A tiny freshwater mussel is causing a little ruckus in the Lakewood subdivision as property owners debate how to keep that invasive species out of their lake.
It’s already too late for nearby Lake Lotawana, where the clam-like zebra mussel is already plentiful and a nuisance.
The Lakewood Property Owners Association is proposing rules that dictate mandatory power washing of boats with hot water, if they’ve been used on a lake other than at Lakewood and other precautions.
Security staff would be inspecting each boat, looking for mussels or for a sealed tag that indicates it hasn’t been in water elsewhere.
When a boat is taken off Lakewood Lake, security would install a new, sealed tag. A returning boater with seal intact would be waved through the inspection.
Lakewood would erect locked gates on the boat ramps to force compliance; owners would telephone the 24-hour security staff for inspections. If a zebra mussel is found, the boat would be quarantined.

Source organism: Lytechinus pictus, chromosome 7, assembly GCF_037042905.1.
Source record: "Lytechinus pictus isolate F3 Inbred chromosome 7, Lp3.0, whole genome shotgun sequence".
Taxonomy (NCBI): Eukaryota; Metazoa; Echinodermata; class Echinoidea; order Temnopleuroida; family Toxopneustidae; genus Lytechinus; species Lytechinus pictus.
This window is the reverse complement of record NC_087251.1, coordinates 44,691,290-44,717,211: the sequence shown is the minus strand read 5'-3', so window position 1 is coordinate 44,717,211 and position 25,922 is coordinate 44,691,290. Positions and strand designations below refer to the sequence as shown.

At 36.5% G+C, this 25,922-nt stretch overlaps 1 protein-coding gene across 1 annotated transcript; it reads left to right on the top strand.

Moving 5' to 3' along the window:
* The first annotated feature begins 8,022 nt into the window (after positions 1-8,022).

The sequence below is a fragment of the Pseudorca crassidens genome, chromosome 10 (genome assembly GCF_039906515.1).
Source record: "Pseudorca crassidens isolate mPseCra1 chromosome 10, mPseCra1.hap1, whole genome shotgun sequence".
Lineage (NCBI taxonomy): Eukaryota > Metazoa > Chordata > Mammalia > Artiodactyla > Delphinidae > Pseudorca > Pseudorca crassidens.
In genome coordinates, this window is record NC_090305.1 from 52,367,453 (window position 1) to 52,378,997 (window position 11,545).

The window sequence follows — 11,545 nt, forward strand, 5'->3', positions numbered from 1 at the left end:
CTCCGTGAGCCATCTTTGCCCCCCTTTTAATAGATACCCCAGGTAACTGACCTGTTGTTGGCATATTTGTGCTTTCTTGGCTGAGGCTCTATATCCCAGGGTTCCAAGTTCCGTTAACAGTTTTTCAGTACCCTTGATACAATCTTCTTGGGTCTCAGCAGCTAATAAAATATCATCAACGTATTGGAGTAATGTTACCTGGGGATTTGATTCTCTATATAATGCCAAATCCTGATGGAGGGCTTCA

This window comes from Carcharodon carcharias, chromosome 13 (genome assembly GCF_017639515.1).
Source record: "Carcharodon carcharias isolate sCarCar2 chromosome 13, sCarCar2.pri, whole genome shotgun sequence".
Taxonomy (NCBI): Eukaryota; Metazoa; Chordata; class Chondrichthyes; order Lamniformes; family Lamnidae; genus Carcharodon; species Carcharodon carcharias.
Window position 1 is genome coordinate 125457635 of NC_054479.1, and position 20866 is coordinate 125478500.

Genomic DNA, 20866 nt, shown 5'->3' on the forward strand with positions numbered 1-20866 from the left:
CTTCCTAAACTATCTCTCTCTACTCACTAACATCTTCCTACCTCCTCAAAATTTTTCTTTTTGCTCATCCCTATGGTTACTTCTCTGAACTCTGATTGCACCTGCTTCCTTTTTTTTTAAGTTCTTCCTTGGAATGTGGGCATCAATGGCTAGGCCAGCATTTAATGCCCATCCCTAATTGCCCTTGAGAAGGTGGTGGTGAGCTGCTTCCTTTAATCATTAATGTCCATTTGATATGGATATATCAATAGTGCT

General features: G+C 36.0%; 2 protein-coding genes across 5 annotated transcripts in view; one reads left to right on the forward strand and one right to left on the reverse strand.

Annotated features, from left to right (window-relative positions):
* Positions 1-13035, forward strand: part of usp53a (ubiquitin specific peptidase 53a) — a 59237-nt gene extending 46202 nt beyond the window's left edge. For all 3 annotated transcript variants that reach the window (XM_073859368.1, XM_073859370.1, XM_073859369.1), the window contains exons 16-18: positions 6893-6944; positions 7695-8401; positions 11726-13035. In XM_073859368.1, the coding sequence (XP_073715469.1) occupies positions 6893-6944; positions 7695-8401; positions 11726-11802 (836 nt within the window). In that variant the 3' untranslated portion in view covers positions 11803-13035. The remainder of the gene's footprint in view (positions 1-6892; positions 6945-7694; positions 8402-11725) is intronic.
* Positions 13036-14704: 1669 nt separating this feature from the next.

That rule and others are to be decided by the LPOA board June 13.
Any owners caught avoiding the rules could be subject to a $5,000 fine.
Some boat owners and residents, like Rex Murdock and Walt Hammond, think the LPOA is going too far.
As fishermen they agree precautions are needed, but they frequently pull their boats out and go to other lakes, so they contend those rules will be very inconvenient and expensive.
“I don’t think it’s a good deal at all,” Hammond said. “They can do something different.”
He said most people know how to drain their boats and spray them down.
Rex Murdock wondered if it’s necessary, why don’t other area lakes take such steps.
“I don’t know of any other place that does this,” Murdock said. “If you go to Lake Jacomo, they don’t make you power wash your boat, they don’t have a gate.
“This is going to an extreme... it’s intrusive.”
Murdock suggests an alternative could be to have gates with padlocks that boaters could open, giving them the combination once they’ve completed an annual seminar that explains how to stop the mussel’s spread.
Sean Bachtel, director of community relations for the LPOA, said the board has been discussing the proposed rules, and the current proposal is a compromse between two extermes. But everyone is agreed they want to keep the mussels out.